Fond du Lac
Fond du Lac
The abandoned Witherell House in Fond du Lac has a sinister reputation as a place “cursed with death,” where a man murdered his wife and daughter and then hanged himself in the barn, and motion detectors and other security measures are used to keep whatever evil lurks inside from escaping. Screams have been heard echoing from inside the house, and monstrous shadows have been seen in the windows.
Read below to learn the bizarre history of the Witherell House.
The Witherell House, as it is known today, was built in 1853 by Elihu Phillips, a former sheriff of Onondaga County, New York. He purchased the farm of James Doty, the second governor of the Wisconsin Territory who played a key role in establishing Wisconsin as a state.
Phillips was born in 1800, the seventh son in his family. At this time, people still believed in an old Medieval superstition that a seventh son was bestowed with divine healing powers. “Much to his disgust,” as a biographer noted, Phillips spent his youth breathing on the sick and infirm who made the pilgrimage to his childhood home.
While many believed he could heal, however, death seemed to follow Elihu. In his adult life, Elihu lost two wives and all three of his children.
After the death of his second wife, Phillips moved to Wisconsin to give his “invalid” daughter Ellen, his last surviving child, an environment he believed would be better for her. But Ellen died just two years later, leaving Phillips alone in the house.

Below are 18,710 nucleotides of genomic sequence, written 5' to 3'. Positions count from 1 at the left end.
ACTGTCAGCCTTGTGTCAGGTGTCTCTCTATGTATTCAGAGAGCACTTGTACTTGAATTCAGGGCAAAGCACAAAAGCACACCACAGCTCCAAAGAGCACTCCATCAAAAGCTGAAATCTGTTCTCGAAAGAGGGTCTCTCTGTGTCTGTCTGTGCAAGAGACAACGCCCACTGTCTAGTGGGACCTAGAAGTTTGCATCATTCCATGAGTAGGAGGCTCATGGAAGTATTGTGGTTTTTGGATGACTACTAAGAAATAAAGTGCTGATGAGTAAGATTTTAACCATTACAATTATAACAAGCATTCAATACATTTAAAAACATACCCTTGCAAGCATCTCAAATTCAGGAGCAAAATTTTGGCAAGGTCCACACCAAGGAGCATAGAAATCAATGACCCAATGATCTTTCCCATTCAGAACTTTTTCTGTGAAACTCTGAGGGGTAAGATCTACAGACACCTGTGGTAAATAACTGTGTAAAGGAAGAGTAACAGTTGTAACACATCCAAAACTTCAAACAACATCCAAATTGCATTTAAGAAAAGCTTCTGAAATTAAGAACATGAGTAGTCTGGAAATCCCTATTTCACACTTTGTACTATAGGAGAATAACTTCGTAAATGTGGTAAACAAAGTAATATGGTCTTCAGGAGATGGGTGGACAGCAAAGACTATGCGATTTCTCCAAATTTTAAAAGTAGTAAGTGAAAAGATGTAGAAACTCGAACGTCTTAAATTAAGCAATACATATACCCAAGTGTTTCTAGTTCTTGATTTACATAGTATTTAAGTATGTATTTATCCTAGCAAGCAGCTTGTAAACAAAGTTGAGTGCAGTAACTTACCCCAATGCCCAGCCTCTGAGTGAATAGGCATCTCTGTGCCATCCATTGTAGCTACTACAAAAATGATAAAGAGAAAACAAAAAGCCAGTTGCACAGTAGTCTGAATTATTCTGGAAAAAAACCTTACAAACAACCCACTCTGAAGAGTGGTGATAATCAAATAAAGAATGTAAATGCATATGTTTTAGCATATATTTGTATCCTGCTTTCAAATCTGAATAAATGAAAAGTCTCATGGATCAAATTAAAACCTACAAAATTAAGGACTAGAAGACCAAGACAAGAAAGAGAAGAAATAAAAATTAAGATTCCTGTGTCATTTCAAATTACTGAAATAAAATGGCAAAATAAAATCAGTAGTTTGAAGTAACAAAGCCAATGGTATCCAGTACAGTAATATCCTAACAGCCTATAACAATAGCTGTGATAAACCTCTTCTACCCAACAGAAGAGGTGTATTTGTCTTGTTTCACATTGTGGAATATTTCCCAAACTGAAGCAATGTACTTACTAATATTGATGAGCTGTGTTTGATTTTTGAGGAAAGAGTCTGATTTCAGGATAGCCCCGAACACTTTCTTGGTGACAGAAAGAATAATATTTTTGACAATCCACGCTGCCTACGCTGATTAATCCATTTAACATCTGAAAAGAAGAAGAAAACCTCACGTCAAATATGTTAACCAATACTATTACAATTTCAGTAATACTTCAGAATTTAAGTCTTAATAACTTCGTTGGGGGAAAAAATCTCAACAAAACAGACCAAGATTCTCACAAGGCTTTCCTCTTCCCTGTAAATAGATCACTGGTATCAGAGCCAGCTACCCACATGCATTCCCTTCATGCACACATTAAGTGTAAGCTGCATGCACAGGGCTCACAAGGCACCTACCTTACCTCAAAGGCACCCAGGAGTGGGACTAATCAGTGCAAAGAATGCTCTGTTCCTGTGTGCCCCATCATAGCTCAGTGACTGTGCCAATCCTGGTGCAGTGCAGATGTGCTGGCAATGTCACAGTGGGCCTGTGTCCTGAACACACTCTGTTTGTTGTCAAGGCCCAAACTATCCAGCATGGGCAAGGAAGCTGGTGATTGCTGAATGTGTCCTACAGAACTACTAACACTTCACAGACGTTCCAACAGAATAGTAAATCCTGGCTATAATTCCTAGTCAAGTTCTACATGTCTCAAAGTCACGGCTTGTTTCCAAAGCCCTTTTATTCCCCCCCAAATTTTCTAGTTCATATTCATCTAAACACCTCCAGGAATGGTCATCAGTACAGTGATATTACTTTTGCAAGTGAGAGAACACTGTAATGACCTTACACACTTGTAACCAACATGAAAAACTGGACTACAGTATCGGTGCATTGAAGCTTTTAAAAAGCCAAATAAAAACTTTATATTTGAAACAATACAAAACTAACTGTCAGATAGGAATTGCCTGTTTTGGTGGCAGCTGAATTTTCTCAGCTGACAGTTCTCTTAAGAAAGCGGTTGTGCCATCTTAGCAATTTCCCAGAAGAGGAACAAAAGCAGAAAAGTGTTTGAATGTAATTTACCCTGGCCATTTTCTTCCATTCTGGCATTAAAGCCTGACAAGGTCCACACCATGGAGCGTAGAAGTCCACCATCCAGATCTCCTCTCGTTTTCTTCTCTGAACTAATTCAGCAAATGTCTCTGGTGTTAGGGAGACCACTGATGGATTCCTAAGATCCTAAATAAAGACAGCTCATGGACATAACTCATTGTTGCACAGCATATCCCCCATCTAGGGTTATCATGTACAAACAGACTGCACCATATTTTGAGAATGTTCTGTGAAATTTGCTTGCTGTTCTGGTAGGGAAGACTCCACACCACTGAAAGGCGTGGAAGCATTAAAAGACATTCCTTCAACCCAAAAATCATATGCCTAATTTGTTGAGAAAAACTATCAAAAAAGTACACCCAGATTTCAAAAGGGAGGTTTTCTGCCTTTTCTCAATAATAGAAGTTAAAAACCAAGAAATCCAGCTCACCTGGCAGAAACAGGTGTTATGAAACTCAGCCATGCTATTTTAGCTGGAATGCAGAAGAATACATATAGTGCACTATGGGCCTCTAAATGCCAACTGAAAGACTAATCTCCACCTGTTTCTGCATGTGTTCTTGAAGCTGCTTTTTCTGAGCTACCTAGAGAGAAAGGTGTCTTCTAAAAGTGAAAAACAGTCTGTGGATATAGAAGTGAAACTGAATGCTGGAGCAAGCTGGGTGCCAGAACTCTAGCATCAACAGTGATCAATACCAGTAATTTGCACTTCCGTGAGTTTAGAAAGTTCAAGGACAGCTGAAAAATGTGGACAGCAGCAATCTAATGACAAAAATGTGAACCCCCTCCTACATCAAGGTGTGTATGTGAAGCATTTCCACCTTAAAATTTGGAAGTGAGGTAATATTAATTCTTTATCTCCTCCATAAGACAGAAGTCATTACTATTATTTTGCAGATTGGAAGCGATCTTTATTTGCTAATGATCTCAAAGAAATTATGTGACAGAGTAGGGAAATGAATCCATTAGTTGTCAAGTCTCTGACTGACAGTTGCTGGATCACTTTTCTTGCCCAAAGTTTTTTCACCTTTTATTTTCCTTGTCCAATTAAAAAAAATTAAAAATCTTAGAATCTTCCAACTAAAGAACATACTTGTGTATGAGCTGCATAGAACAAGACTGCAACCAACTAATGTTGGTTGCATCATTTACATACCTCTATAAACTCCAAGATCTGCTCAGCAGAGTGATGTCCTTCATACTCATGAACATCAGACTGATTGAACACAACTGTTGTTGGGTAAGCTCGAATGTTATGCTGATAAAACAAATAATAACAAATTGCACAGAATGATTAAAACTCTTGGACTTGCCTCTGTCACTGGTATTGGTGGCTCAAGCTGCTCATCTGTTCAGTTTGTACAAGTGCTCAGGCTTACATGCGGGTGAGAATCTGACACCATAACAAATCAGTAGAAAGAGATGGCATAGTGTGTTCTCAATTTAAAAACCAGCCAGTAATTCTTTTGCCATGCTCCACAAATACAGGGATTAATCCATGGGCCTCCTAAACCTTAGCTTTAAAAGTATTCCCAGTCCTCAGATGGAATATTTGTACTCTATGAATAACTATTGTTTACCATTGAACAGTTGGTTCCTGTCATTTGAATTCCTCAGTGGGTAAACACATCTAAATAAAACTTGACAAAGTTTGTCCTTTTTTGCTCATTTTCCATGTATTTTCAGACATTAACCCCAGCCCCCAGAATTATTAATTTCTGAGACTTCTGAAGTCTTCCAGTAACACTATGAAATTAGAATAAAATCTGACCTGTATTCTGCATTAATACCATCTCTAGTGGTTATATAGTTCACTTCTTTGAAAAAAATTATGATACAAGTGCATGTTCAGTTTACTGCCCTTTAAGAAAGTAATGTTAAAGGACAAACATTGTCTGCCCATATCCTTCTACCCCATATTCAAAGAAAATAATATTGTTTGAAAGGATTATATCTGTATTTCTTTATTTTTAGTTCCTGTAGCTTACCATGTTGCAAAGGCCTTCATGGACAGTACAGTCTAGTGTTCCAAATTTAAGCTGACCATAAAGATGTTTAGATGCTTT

Elihu’s brother Lyman built a home just down the road – where St. Mary’s Springs is today. Lyman had contracted a fever that necessitated the amputation of his arm, so he retired from the railroad business in which he had built his wealth and settled into the Wisconsin countryside near his brother. He had his house built as an exact duplicate of his brother’s. They were identical, causing historical records to often confuse them. But Lyman’s home was eventually met with disaster when it was devastated by a fire in 1876.
Elihu became a Wisconsin state senator. In 1865, he sold the property to congressman Owen A. Wells and moved into the city where he founded the Fond du Lac Savings Bank.
By the 1930s, the house had fallen into disrepair. Archie and Adelaide Witherell bought the property and fixed up. They lived there for the rest of their lives. Archie died in 1967, and Adelaide in 1981. They were the last ones to have actually lived in the house.
Dr. Kenneth Stormo, a forensic pathologist who served as a consultant on the Jeffrey Dahmer case, bought the property after the Witherell’s death. He and his children would visit “The Farm,” as they called it, and care for it. Over time, as rumors of its haunting began to draw trespassers, the house was slowly destroyed piece by piece.
Today, the house stands empty, a haunting relic from the past. Whatever secrets it holds are locked away within its weathered walls and boarded windows. For years, the house was broken into by curious teenagers who had heard the legend of the house “cursed with death” where a man supposedly murdered his family. Sometimes they brought Ouija boards to contact the spirits they believed lived in the house. Passersby have seen shadows moving in the windows and heard horrific screams.
What’s really going on inside the Witherell House?
Read more here: Unravelling the Mystery of the Witherell House
Visit Ed Gein’s grave in Plainfield Cemetery, surrounded by the empty graves of his victims.